Programme fonts specimen

Typeface Review

Programme

Reviewed by Patric King on March 11, 2014

Programme, a seven-style suite of types from Berlin-based designers Julien Tavelli and David Keshavjee (sold by Optimo, and credited to Maximage Société Suisse) is a gorgeous series of forms giving a designer a full range of voices, from the staid tones of Swiss typography to some relatively bananas gestural forms reminiscent of Renner’s initial design for Futura.

Programme’s an odd bird in its creation: early versions were generated automatically by programmatic means — a script running on top of FontLab. The forms were then chosen and curated, honed into the Primitiv version, and, from there, further refined into the rest of the weights. There’s no rationale explicitly spelled out for the rotated versions, but there are clear visual connections explaining the concept nicely: the angle of the rotation is the first step in generating a look at the italics.

The family is lovely in that it slyly shows the influence of various lettermaking implements on the letter’s form. Primitiv is the family’s lightest version, a series of gestural letterforms — almost sketches — which show the basic geometries leading into other weights, and provides a look at the family’s skeletal structure. In that version, and in the family’s large collection of alternate forms, it is possible to see marks that would be made by chisel, by brush, by pen, and, of course, by computer.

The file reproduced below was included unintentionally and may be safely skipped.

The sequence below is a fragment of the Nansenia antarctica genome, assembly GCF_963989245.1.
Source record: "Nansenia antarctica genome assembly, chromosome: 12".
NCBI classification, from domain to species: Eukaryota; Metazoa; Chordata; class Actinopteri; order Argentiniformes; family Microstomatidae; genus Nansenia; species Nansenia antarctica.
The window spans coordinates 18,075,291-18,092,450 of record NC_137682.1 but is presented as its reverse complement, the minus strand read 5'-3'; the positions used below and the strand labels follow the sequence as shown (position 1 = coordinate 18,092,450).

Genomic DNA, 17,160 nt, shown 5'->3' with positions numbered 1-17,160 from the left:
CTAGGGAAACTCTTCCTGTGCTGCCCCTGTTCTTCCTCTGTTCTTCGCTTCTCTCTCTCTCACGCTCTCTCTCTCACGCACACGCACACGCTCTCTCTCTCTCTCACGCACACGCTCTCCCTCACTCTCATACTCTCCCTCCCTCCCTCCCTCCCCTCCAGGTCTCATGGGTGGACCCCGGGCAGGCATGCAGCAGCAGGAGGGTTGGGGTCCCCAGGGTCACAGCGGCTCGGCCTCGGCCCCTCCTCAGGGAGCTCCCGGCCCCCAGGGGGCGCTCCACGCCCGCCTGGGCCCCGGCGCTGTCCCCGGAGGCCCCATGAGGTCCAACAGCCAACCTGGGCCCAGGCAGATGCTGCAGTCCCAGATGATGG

It’s interesting that a family of faces generated by such machine-driven, automatic processes would end up looking so… old. Some of the forms are pretty clearly calligraphic, some alternates come out of the process looking like remnants of archaic majuscule alphabets, and some are reminiscent of German Blackletter in the abrupt transition from curve to corner.

Programme, while begun via automatic means, is not an automatically-built typeface. Heaven knows every Junior Type Designer goes through an automatic phase, but this is not that. The basic ideas are wisely curated and sculpted into some truly beautiful and versatile forms. That makes this family of faces not an end result of a process, but a souvenir of a process — a fond reminder of where the family has been.

For more about the pair and their works, read Boris Meister’s interview with Tavelli and Keshavjee for Walker Art Center.

Patric King designs type and blathers on about distillery cats, type, food culture, critical theory, and so on. Twitter, Facebook, Instagram.

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